Nature Notes

Burnished Colors of Summer

New England asters are easy to identify: deep purple ray flowers with bright golden disk flowers in the center.

By Mary Beth Pottratz

The sky is robin’s egg blue. Small white puffs of clouds float along the horizon, pushed by an ebb-and-flow breeze. The haze that enveloped us from the multiple California wildfires has been cleared by our recent rain. The temperature is balmy at 72⁰.

Lush trees and plants
White snakeroot

Trees and plants are lush right now, surprisingly so after the long drought in much of Minnesota. I listen to an eastern bluebird singing and chortling from a bench along the path. Even butterflies, dragonflies and grasshoppers seem energized by the freshness and moisture in the air. White snakeroot baths the forest floor in white. A red-bellied woodpecker calls, startling a nearby red-breasted nuthatch who complains back in its nasal “eek eek eek” call.

New England aster

New England asters are easy to identify: deep purple ray flowers with bright golden disk flowers in the center. Goldenrods reflect the sun back. Bottlebrush grass has dried spikes branching out from the stalk.

St. John’s wort

St. John’s wort are now displaying bronzed vermilion seed pods on red stems. Prairie dock’s golden yellow daisy-like blooms are reaching their usual 12 feet in height. Some rise far above the prairie, and others lean slantwise on the plants below. Prairie dock leaves can be a foot wide and a foot and a half long!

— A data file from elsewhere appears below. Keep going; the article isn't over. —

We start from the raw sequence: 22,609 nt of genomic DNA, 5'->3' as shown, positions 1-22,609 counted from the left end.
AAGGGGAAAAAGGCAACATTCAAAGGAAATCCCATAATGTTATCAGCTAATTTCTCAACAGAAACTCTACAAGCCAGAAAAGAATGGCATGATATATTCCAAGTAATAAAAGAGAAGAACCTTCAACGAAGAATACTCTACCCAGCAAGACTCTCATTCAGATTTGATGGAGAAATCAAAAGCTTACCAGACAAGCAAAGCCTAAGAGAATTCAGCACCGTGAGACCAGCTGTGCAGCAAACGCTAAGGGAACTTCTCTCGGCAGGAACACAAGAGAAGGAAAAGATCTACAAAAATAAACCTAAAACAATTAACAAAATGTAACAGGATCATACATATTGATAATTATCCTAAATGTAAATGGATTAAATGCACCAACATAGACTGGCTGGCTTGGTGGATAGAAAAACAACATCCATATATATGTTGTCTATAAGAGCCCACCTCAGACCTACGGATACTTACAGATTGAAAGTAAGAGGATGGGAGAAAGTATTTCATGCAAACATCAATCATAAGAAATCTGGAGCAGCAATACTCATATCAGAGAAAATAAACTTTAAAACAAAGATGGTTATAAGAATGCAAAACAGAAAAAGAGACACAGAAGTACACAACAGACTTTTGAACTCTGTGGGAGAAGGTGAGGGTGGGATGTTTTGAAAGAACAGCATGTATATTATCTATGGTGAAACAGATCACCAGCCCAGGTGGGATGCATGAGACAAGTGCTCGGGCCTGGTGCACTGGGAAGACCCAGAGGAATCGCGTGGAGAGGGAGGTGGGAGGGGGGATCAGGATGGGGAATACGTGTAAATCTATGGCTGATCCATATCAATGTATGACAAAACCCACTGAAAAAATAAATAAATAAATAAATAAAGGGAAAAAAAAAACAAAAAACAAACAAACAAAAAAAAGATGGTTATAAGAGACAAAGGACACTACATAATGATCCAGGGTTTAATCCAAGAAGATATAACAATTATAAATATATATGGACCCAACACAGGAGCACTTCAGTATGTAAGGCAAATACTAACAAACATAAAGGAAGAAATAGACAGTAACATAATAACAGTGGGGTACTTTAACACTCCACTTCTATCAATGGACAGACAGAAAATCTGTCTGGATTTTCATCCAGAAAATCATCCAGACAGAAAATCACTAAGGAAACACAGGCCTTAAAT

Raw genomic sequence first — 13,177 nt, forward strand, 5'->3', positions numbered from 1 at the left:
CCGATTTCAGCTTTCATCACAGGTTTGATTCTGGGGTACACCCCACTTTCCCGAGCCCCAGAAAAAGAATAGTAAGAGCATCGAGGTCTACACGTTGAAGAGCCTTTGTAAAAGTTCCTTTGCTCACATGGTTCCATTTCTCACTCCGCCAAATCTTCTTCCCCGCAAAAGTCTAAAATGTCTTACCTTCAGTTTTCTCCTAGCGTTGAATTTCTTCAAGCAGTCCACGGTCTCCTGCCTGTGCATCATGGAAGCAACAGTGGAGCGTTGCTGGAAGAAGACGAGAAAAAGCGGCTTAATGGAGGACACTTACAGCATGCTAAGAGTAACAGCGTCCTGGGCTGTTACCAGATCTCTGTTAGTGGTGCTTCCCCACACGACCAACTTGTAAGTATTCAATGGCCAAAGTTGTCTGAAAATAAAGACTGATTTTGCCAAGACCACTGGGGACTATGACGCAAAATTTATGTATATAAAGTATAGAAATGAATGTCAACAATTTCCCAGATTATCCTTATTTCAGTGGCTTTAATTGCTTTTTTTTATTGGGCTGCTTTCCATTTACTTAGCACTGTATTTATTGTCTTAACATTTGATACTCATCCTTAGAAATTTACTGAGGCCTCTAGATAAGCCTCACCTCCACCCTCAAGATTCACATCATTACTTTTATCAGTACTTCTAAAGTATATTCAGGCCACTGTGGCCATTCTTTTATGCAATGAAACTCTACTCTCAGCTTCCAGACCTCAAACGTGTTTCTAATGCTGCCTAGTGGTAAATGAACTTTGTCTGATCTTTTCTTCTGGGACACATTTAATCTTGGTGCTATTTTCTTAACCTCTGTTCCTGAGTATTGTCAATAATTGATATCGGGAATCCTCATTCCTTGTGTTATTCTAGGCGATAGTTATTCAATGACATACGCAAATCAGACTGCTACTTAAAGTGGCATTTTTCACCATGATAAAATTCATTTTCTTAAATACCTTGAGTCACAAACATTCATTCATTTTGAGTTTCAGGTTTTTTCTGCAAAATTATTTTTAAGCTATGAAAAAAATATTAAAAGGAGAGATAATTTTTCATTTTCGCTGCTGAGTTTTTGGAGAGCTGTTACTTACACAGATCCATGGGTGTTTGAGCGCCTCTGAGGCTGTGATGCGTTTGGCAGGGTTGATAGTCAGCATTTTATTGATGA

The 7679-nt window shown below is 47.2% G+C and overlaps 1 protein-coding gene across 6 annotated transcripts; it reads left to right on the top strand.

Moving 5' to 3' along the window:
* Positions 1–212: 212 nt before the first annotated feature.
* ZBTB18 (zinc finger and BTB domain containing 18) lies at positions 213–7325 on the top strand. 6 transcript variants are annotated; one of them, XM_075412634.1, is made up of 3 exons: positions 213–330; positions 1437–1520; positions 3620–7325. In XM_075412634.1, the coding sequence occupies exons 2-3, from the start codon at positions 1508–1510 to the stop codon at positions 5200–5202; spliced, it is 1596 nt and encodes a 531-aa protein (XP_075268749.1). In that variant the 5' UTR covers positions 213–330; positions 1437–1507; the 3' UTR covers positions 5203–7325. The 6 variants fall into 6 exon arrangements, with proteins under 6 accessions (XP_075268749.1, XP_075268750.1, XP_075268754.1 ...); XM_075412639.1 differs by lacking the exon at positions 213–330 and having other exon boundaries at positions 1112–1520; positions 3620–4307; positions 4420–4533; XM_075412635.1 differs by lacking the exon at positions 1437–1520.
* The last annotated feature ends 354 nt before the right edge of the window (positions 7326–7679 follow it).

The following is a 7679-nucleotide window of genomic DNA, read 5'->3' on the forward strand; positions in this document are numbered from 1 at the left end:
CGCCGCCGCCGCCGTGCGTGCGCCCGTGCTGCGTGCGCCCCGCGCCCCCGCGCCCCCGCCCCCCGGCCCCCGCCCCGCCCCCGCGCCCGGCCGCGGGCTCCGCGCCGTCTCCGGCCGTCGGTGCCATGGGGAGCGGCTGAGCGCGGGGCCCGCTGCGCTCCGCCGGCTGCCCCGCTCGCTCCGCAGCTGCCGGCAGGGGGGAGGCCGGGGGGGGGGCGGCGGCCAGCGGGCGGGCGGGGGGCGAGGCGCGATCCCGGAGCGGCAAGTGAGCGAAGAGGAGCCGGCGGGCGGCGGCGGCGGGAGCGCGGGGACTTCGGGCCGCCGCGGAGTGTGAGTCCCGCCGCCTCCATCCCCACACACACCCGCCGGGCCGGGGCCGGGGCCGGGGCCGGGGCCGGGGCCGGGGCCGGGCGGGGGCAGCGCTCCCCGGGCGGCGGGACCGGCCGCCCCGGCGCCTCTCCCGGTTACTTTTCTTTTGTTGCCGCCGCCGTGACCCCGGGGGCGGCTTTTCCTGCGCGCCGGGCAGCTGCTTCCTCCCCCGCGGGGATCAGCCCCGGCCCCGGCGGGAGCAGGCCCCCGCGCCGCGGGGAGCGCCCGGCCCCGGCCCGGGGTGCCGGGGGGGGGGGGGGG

I stop to see the wonderful display of plants at the tiny peat bog garden. Pitcher plants are filled with rainwater and still have some of their showy flowers displayed. Blue lobelia and white turtlehead are blooming.

Linear-leaved sundew

Also, linear-leaved sundew grows there. It is the rarest of Minnesota’s sundews and is insectivorous. An interesting account of how this plant consumes insects can be read here: Drosera linearis photos Saskatchewan Wildflowers (saskwildflower.ca).

Golden Alexander seedhead

Golden Alexanders are beautiful this time of year. Their florets have fallen, and seedpods swelled. The stems and leaves are yellow and crimson, and seedpods are striped tan and chocolate.

Late summer plants are wearing their coppery tones now. After all, autumn is just ten days away!

Mary Beth Pottratz is a Minnesota Master Naturalist Volunteer. More information about the program is at www.minnesotamasternaturalist.org.

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